LocalHarvest Newsletter, June 26, 2012

Welcome back to the LocalHarvest newsletter.

I have experimentation on the mind. Sandor Katz's long awaited The Art of Fermentation was published last month, and it is nothing if not an irresistible invitation to play with food. Katz, whose previous books include Wild Fermentation and one of my all-time favorite food books, The Revolution Will Not Be Microwaved, has offered food lovers a real gift with this new book. It is comprehensive, well-researched, entertaining, appropriately cautionary, and immediately inspiring.

My copy is already well marked, and my summer list now includes "make ginger beer, start a sourdough, and get kefir grains (?)". The question mark on the last item was due to Katz's full disclosure that kefir is more like a pet than a project: ongoing attention is required. I would have said that I already have enough creatures to take care of, but then I read that kefir grains, used to ferment milk, are not a grain at all, nor even a single entity. Kefir grains are made of dozens of species of yeast and bacteria, most of which aren't even named, but all of which reproduce together in such a way as to create the curd pictured above. Fascinating, huh? In feeding our innate curiosity, The Art of Fermentation is bound to lead to many a home fermentation project, and more than a few new "pets".

We at LocalHarvest are big on food preservation, but personally, I have typically stuck with canning and freezing, both of which require electricity. Sandor Katz reminds us that fermentation was the original way of preserving foods, in forms like yogurt, sauerkraut and salami (and atole agrio, kishk, natto and pru). By making and eating traditional foods we connect with the past, and with a less energy consumptive future.

In so doing, we may also deepen our bond with our food. If we educate ourselves about how to safely engage with the microbial world, that knowledge will give us the confidence to experiment. As Katz writes, "Make sure you understand the parameters of the selective environment you need to create, and you are not playing Russian roulette. Basic information and awareness are important. Empowered with them, you may ferment without fear." Well-informed fearlessness is powerful, powerful enough to transform us from consumers to producers. Even if it's only our own yogurt that we are producing, our relationship to the world changes.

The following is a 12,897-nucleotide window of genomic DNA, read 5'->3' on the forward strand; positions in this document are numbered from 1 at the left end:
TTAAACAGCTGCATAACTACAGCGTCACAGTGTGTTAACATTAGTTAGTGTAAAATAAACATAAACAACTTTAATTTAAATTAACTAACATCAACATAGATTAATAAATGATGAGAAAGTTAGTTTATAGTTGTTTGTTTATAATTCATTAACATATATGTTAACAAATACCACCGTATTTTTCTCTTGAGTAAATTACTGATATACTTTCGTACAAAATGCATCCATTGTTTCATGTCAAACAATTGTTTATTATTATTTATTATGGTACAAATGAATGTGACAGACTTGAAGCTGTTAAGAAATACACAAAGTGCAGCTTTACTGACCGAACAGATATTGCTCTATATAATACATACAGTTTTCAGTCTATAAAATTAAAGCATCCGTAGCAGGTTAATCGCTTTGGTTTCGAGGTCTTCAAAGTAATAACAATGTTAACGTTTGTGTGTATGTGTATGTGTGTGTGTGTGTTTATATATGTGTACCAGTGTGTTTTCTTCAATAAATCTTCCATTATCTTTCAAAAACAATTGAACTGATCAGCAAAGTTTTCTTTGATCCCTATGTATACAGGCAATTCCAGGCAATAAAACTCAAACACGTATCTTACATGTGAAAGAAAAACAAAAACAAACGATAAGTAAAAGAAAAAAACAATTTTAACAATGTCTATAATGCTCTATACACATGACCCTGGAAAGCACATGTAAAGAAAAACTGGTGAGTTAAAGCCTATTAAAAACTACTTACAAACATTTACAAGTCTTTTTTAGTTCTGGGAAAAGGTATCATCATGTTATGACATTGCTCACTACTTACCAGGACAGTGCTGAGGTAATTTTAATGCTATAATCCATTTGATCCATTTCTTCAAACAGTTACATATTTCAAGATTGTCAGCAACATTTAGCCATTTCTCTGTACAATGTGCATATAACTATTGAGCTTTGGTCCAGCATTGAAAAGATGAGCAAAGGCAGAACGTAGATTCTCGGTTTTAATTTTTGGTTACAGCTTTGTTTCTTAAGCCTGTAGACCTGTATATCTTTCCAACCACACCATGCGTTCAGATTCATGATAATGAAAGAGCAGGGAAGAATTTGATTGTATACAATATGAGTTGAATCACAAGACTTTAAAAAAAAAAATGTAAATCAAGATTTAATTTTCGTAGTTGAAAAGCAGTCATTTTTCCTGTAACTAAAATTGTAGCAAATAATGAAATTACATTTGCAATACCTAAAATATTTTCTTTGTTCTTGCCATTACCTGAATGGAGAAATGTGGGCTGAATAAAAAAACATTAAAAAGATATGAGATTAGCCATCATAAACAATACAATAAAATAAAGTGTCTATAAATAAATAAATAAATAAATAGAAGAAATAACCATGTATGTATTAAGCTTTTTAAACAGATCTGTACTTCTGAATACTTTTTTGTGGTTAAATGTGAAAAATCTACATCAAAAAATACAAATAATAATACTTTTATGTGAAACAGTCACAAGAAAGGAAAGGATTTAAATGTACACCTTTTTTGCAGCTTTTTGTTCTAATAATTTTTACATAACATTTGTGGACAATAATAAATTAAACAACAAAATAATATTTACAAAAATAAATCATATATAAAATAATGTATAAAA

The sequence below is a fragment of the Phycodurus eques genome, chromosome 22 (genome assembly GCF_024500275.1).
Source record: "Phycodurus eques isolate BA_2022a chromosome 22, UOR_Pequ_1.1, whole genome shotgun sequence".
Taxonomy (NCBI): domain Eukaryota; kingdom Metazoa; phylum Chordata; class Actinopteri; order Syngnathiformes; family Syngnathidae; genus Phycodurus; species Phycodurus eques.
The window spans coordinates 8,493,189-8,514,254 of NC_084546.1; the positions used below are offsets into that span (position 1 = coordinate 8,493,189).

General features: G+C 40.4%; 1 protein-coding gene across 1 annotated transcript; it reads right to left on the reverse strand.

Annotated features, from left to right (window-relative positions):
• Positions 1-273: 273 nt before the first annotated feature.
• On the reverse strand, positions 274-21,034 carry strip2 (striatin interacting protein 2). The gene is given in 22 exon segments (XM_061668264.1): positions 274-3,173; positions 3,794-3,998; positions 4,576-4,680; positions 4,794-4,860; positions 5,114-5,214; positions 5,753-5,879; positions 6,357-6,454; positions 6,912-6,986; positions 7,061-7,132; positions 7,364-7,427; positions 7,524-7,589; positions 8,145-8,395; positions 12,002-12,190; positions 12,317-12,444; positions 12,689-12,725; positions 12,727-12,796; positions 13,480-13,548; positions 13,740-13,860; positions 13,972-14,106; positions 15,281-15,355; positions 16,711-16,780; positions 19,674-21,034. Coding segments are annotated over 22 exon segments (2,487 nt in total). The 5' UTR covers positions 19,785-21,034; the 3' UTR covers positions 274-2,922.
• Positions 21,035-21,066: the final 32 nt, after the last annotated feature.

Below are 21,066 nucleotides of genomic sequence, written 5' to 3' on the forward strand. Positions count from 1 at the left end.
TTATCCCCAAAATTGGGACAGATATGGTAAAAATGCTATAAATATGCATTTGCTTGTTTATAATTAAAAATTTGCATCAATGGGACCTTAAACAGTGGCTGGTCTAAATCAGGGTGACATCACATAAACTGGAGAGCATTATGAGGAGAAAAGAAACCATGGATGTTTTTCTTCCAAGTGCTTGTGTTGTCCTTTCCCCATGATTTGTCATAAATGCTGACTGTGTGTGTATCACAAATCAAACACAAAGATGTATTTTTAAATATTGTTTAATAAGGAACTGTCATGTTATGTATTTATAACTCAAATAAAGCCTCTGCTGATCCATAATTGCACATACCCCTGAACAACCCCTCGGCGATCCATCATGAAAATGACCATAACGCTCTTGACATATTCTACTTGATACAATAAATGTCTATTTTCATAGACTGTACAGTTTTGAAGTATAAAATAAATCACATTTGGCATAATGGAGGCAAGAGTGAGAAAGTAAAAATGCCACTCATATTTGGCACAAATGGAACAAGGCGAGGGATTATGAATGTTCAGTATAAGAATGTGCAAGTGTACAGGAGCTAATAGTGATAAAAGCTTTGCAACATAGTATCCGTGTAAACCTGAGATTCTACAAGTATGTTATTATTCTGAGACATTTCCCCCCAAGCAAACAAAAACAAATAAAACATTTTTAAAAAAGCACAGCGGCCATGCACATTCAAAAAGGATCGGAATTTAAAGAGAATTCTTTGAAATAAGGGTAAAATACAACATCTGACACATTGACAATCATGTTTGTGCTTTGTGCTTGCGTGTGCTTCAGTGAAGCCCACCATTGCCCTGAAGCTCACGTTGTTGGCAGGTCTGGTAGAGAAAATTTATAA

Curious? Then this will be good news: our friends at Chelsea Green Publishing are offering five copies of The Art of Fermentation to LocalHarvest readers. If you would like to enter the giveaway, you can do so here; we'll pick the winners at random at 5:00 Pacific on Friday, July 6. Can't wait? You can purchase a copy from Chelsea Green. Want to see Sandor Katz in action? Here is one of his full 90 minute fermentation workshops.

As always, we love to hear from you. Have a fermentation story to share? Tell us here!

And as always, take good care and eat well.

Erin Barnett

From the LocalHarvest Store:

Still thinking of poking a few seeds into the soil this summer? It's not too late and you won't regret it. We have hundreds of varieties here.

If your appetite for fresh veggies far outstretches the soil, sun, or time at your disposal, you might want to join a CSA. You can find those in our national directory.

Many people enjoy a little meat aside their vegetables, especially when in grilling weather. If you're looking for high quality meat direct from a family farmer, look no further.


CSAware makes CSA management a whole lot easier. Love to try it, but think your shareholders will object? One of our farms recently polled its members about the online ordering experience with CSAware: 96% of their respondents said they had a good experience!

If you'd like an online tour, let us know.

Food From the Farm: Sauerkraut

Making sauerkraut is a surprisingly straightforward process. The how-tos are discussed at length in The Art of Fermentation, but you can also learn the basics online.